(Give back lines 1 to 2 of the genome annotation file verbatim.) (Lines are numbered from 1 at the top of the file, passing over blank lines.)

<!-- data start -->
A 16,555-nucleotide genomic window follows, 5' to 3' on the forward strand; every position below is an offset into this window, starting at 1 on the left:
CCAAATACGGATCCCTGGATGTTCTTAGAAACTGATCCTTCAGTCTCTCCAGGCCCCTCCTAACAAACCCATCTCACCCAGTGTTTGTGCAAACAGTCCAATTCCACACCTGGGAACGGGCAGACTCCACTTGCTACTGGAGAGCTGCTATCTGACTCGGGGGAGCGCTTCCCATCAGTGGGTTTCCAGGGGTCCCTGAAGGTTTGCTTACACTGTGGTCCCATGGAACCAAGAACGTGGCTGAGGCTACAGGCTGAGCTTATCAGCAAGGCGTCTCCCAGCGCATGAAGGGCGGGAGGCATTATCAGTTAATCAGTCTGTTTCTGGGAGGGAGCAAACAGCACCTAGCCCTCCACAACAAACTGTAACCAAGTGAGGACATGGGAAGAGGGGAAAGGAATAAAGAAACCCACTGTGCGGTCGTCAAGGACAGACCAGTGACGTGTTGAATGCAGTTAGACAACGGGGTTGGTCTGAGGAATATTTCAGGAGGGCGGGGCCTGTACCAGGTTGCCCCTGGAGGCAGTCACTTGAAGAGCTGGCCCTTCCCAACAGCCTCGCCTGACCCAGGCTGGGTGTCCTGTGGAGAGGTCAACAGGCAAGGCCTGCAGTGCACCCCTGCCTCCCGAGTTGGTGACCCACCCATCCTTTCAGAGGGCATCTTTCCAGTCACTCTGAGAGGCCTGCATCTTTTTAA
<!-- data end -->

A 16,555-nucleotide genomic window follows, 5' to 3' on the forward strand; every position below is an offset into this window, starting at 1 on the left:
CCAAATACGGATCCCTGGATGTTCTTAGAAACTGATCCTTCAGTCTCTCCAGGCCCCTCCTAACAAACCCATCTCACCCAGTGTTTGTGCAAACAGTCCAATTCCACACCTGGGAACGGGCAGACTCCACTTGCTACTGGAGAGCTGCTATCTGACTCGGGGGAGCGCTTCCCATCAGTGGGTTTCCAGGGGTCCCTGAAGGTTTGCTTACACTGTGGTCCCATGGAACCAAGAACGTGGCTGAGGCTACAGGCTGAGCTTATCAGCAAGGCGTCTCCCAGCGCATGAAGGGCGGGAGGCATTATCAGTTAATCAGTCTGTTTCTGGGAGGGAGCAAACAGCACCTAGCCCTCCACAACAAACTGTAACCAAGTGAGGACATGGGAAGAGGGGAAAGGAATAAAGAAACCCACTGTGCGGTCGTCAAGGACAGACCAGTGACGTGTTGAATGCAGTTAGACAACGGGGTTGGTCTGAGGAATATTTCAGGAGGGCGGGGCCTGTACCAGGTTGCCCCTGGAGGCAGTCACTTGAAGAGCTGGCCCTTCCCAACAGCCTCGCCTGACCCAGGCTGGGTGTCCTGTGGAGAGGTCAACAGGCAAGGCCTGCAGTGCACCCCTGCCTCCCGAGTTGGTGACCCACCCATCCTTTCAGAGGGCATCTTTCCAGTCACTCTGAGAGGCCTGCATCTTTTTAA